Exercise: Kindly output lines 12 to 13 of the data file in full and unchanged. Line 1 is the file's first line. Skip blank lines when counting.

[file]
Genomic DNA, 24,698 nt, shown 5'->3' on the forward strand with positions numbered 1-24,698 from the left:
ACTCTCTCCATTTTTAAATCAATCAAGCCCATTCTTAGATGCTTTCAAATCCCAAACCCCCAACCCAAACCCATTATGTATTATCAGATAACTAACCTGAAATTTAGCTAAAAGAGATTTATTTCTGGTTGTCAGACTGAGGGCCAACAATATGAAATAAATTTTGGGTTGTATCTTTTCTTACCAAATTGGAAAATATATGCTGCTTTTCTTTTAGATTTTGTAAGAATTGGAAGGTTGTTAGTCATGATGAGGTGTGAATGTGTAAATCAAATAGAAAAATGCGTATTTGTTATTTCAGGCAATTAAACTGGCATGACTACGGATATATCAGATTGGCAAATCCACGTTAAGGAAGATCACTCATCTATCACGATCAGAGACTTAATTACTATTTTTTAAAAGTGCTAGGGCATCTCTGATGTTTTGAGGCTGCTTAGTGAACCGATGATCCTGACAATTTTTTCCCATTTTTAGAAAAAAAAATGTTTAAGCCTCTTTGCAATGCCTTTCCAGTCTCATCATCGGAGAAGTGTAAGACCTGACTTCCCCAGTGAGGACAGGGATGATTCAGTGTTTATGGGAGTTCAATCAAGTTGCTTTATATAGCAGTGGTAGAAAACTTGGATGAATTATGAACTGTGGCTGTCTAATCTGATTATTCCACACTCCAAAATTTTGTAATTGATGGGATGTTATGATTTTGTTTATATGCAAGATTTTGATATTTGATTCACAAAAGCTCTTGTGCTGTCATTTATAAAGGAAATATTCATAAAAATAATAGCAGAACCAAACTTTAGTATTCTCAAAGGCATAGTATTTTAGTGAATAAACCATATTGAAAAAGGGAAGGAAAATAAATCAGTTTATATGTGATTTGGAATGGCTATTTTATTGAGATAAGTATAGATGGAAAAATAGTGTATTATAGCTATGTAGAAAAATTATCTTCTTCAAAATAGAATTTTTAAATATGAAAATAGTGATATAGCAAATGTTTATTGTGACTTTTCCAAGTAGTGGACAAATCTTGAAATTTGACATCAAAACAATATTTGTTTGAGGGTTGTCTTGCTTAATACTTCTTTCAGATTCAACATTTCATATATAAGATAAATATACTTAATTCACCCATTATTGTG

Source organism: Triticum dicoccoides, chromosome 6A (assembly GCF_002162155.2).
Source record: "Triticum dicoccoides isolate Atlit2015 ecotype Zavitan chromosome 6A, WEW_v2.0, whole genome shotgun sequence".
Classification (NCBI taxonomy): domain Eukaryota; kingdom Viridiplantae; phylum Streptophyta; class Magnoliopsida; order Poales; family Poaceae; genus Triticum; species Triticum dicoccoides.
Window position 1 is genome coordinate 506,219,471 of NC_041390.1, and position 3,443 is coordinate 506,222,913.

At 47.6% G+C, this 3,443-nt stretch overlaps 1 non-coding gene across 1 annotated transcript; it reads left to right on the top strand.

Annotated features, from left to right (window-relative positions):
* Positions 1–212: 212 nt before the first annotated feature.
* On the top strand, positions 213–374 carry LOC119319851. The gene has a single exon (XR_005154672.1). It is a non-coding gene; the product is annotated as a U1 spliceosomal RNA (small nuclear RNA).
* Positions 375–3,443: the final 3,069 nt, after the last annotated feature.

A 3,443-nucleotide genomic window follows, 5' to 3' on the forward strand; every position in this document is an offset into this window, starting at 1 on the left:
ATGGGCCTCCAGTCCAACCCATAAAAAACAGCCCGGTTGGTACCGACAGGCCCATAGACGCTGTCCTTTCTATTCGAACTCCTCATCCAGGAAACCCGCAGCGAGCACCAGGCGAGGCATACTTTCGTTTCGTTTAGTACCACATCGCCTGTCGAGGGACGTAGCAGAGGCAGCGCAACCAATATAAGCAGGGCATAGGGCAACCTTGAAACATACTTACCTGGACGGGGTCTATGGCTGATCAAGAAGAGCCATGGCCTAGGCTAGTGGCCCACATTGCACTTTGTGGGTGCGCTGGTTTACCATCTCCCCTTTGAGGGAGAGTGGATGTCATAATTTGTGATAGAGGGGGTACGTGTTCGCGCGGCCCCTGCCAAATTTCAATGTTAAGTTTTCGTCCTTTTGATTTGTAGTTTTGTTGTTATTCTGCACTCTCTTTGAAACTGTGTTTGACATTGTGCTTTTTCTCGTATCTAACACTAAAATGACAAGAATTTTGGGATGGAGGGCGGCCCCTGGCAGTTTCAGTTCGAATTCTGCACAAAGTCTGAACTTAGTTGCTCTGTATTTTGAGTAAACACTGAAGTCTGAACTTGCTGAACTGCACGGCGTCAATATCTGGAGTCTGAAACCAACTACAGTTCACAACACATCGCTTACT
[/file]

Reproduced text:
A 3,443-nucleotide genomic window follows, 5' to 3' on the forward strand; every position in this document is an offset into this window, starting at 1 on the left:
ATGGGCCTCCAGTCCAACCCATAAAAAACAGCCCGGTTGGTACCGACAGGCCCATAGACGCTGTCCTTTCTATTCGAACTCCTCATCCAGGAAACCCGCAGCGAGCACCAGGCGAGGCATACTTTCGTTTCGTTTAGTACCACATCGCCTGTCGAGGGACGTAGCAGAGGCAGCGCAACCAATATAAGCAGGGCATAGGGCAACCTTGAAACATACTTACCTGGACGGGGTCTATGGCTGATCAAGAAGAGCCATGGCCTAGGCTAGTGGCCCACATTGCACTTTGTGGGTGCGCTGGTTTACCATCTCCCCTTTGAGGGAGAGTGGATGTCATAATTTGTGATAGAGGGGGTACGTGTTCGCGCGGCCCCTGCCAAATTTCAATGTTAAGTTTTCGTCCTTTTGATTTGTAGTTTTGTTGTTATTCTGCACTCTCTTTGAAACTGTGTTTGACATTGTGCTTTTTCTCGTATCTAACACTAAAATGACAAGAATTTTGGGATGGAGGGCGGCCCCTGGCAGTTTCAGTTCGAATTCTGCACAAAGTCTGAACTTAGTTGCTCTGTATTTTGAGTAAACACTGAAGTCTGAACTTGCTGAACTGCACGGCGTCAATATCTGGAGTCTGAAACCAACTACAGTTCACAACACATCGCTTACT